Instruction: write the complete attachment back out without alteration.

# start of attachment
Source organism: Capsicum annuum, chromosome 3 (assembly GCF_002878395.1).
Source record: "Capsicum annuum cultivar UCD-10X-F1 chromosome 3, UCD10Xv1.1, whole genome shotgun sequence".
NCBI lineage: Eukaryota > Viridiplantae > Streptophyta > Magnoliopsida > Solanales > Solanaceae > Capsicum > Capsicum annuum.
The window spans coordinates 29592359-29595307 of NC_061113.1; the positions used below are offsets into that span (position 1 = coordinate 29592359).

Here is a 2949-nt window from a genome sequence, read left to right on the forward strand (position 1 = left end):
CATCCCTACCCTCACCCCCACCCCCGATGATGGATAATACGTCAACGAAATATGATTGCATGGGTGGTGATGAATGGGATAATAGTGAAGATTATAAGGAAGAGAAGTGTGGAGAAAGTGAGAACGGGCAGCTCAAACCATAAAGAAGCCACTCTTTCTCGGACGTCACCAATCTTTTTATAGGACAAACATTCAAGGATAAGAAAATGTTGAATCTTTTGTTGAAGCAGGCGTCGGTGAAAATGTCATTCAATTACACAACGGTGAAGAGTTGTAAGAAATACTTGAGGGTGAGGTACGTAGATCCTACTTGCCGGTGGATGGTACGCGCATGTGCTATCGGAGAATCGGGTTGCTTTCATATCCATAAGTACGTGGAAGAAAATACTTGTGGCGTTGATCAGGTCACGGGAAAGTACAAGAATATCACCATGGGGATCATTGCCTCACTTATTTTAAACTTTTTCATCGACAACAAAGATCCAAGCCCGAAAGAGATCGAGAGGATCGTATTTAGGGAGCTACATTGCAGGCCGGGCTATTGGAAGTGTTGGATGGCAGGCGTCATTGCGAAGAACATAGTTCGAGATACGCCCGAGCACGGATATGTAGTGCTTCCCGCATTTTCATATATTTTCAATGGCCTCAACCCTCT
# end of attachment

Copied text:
Source organism: Capsicum annuum, chromosome 3 (assembly GCF_002878395.1).
Source record: "Capsicum annuum cultivar UCD-10X-F1 chromosome 3, UCD10Xv1.1, whole genome shotgun sequence".
NCBI lineage: Eukaryota > Viridiplantae > Streptophyta > Magnoliopsida > Solanales > Solanaceae > Capsicum > Capsicum annuum.
The window spans coordinates 29592359-29595307 of NC_061113.1; the positions used below are offsets into that span (position 1 = coordinate 29592359).

Here is a 2949-nt window from a genome sequence, read left to right on the forward strand (position 1 = left end):
CATCCCTACCCTCACCCCCACCCCCGATGATGGATAATACGTCAACGAAATATGATTGCATGGGTGGTGATGAATGGGATAATAGTGAAGATTATAAGGAAGAGAAGTGTGGAGAAAGTGAGAACGGGCAGCTCAAACCATAAAGAAGCCACTCTTTCTCGGACGTCACCAATCTTTTTATAGGACAAACATTCAAGGATAAGAAAATGTTGAATCTTTTGTTGAAGCAGGCGTCGGTGAAAATGTCATTCAATTACACAACGGTGAAGAGTTGTAAGAAATACTTGAGGGTGAGGTACGTAGATCCTACTTGCCGGTGGATGGTACGCGCATGTGCTATCGGAGAATCGGGTTGCTTTCATATCCATAAGTACGTGGAAGAAAATACTTGTGGCGTTGATCAGGTCACGGGAAAGTACAAGAATATCACCATGGGGATCATTGCCTCACTTATTTTAAACTTTTTCATCGACAACAAAGATCCAAGCCCGAAAGAGATCGAGAGGATCGTATTTAGGGAGCTACATTGCAGGCCGGGCTATTGGAAGTGTTGGATGGCAGGCGTCATTGCGAAGAACATAGTTCGAGATACGCCCGAGCACGGATATGTAGTGCTTCCCGCATTTTCATATATTTTCAATGGCCTCAACCCTCT